Christopher X J. Jensen
Associate Professor, Pratt Institute

Different hominin species not so species-like it seems

Posted 30 Aug 2018 / 0

Science “This ancient bone belonged to a child of two extinct human species” It’s amazing what can be discovered by looking at ancient DNA. It will be interesting to see how robust this finding is: is this just a rare occurence that we happened to find, or will additional evidence suggest that hybridization between hominin Read More

A Minor Post, Homo species, Human Evolution, Speciation

Okay, I admit it: I am a bit of a Neanderthal

Posted 30 Jan 2014 / 1

The Economist “The genetic contribution Neanderthal man made to modern humanity is clearer” Although this article makes a bigger deal than it should about the “human construct” of the species concept (evolutionists are already well aware of the gradations of isolation that lead to full species separation), it presents these new findings in valuable context. What Read More

A Minor Post, Articles, Evolution, Extinction, Genetics, Homo species, Human Evolution, Human Uniqueness, Phylogenetics, Speciation

Was Teilhard de Chardin the real inventor of an evolutionary approach to culture?

Posted 26 Jan 2014 / 0

On Being “Teilhard de Chardin on The “Planetary Mind” and Our Spiritual Evolution” We often give credit to Richard Dawkins — who is undeniably the inventor of the term “memetics” — for introducing an evolutionary approach to cultural change. But as this piece makes clear, de Chardin was already thinking on far more large scales about Read More

A Minor Post, Biography, Cooperation, Cultural Evolution, Ecosystem Ecology, Evolution, Geology, Homo species, Human Evolution, Human Uniqueness, Memetic Fitness, Radio & Podcasts, Religion, The WmD Project

New fossil finds provide unique insight into the variation found in “Man the Hunted”

Posted 25 Oct 2013 / 0

The New York Times “Skull Fossil Suggests Simpler Human Lineage” It is interesting how terrible fossils are: generally, they represent only a part of one individual who was part of one population in one place at one point in time. Not the best data ever! So when some predator(s) on hominids dumps five carcasses in the Read More

A Minor Post, Data Limitation, Homo species, Human Evolution

Ready for eugenics 2.0?

Posted 24 Oct 2012 / 0

The Chronicle of Higher Education “Reinventing Ourselves” This article is — in a word — scary. After dangling a couple of vague promises to engineer our susceptibility to viruses out of our collective genome (7 billion visits to the DNA doctor later), these authors plow enthusiastically into a variety of wild territories: resurrecting Neanderthals and Read More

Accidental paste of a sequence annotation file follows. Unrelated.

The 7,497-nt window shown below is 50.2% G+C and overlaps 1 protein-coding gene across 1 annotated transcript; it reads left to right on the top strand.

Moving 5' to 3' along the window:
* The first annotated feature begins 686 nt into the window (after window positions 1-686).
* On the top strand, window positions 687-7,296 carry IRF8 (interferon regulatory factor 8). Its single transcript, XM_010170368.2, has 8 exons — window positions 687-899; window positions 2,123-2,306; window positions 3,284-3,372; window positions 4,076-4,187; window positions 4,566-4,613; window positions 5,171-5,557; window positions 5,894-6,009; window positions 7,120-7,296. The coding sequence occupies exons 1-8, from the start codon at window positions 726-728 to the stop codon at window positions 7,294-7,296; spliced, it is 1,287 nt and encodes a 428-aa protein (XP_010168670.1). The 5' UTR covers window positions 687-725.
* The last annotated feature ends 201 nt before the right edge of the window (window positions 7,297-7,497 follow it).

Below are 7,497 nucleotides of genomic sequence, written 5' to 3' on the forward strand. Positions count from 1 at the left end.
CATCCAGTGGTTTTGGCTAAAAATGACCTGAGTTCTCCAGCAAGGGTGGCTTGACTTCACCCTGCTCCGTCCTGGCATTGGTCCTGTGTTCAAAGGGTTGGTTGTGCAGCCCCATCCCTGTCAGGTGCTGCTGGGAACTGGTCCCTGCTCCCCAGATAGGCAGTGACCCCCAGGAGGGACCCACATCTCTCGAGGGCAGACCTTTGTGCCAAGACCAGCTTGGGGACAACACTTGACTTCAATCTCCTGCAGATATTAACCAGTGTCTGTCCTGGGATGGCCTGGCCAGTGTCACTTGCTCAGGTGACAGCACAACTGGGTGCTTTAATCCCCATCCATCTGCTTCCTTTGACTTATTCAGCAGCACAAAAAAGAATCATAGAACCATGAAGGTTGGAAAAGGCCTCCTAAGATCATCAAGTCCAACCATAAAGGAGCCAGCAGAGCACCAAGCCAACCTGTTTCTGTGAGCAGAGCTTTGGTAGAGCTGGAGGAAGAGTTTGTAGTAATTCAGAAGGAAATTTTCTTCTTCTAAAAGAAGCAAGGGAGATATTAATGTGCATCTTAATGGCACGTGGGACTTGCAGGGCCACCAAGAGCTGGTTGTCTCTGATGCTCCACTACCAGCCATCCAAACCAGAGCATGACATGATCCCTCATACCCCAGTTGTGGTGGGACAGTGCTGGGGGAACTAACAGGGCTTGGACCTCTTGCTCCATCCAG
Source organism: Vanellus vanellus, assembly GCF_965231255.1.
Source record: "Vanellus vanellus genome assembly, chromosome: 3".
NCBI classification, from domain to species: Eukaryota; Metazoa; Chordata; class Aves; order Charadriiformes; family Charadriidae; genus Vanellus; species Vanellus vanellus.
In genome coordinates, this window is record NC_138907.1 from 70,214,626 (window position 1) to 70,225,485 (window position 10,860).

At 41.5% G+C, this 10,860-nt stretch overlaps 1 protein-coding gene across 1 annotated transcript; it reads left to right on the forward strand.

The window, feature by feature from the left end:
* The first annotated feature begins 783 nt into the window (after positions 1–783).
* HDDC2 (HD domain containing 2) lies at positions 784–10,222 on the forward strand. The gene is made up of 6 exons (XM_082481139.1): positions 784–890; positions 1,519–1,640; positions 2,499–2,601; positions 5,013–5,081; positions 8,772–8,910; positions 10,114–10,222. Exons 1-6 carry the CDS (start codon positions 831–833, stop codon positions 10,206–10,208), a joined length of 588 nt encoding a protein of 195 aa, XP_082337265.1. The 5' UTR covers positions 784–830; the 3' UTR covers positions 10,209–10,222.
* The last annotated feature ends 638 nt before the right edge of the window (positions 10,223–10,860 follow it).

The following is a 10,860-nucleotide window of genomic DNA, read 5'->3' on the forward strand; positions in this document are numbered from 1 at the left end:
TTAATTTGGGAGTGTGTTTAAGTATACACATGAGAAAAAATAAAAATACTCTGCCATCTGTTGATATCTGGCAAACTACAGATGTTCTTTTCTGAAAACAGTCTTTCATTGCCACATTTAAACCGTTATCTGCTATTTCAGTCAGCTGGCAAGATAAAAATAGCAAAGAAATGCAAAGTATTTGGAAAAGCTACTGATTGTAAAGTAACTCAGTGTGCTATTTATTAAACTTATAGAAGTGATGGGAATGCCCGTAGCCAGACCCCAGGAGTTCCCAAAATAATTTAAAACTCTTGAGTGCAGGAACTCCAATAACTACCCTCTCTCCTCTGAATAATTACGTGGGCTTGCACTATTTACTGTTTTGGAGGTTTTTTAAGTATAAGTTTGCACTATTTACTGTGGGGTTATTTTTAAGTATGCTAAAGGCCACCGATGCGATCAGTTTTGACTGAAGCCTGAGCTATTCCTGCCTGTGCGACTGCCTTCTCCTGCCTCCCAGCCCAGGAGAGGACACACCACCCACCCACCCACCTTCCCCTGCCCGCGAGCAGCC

A Minor Post, Articles, Development, Epigenetics, Ethics, Evolution, Gene by Environment Interactions, Genetic Engineering, Genetics, Homo species, Human Evolution

Australopithecus sediba fossils reveal a more apelike diet

Posted 17 Jul 2012 / 0

Science Now “Early Human Ate Like a Giraffe” To me this finding indicates that Australopithecus sediba is unlikely to be an ancestor of modern humans.

A Minor Post, Homo species, Human Evolution

7000 year old fossil human DNA discovered

Posted 08 Jul 2012 / 0

Live Science “Cavemen Bones Yield Oldest Modern Human DNA“

A Minor Post, Genetics, Homo species, Human Evolution, Paleonotology

Australopithecus sediba was a C3 muncher (so say the teeth)

Posted 27 Jun 2012 / 0

Nature “The diet of Australopithecus sediba“

A Minor Post, Homo species, Human Evolution

{Canis lupus familiaris + Homo sapiens} versus Homo neanderthalenthis?

Posted 17 May 2012 / 0

Daily Mail “Did dogs help humans conquer the world? Man’s best friend may be the reason why we flourished over the Neanderthals” The Atlantic “Humanity’s Best Friend: How Dogs May Have Helped Humans Beat the Neanderthals“

A Minor Post, Animal Domestication, Articles, Canids, Homo species, Human Evolution

“DNA” by James D. Watson

Posted 10 May 2011 / 1

I just finished reading James Watson’s 2003 book “DNA”. Throughout the Spring semester I have been working with Mishele Lesser, a graduate MFA student here at Pratt, on an independent study focused on what produces human phenotypes. We both read the book as part of our collaboration. As one of the two people credited with Read More

Books, DNA Barcoding, Gene by Environment Interactions, Genetics, Homo species, Human Evolution, Phylogenetics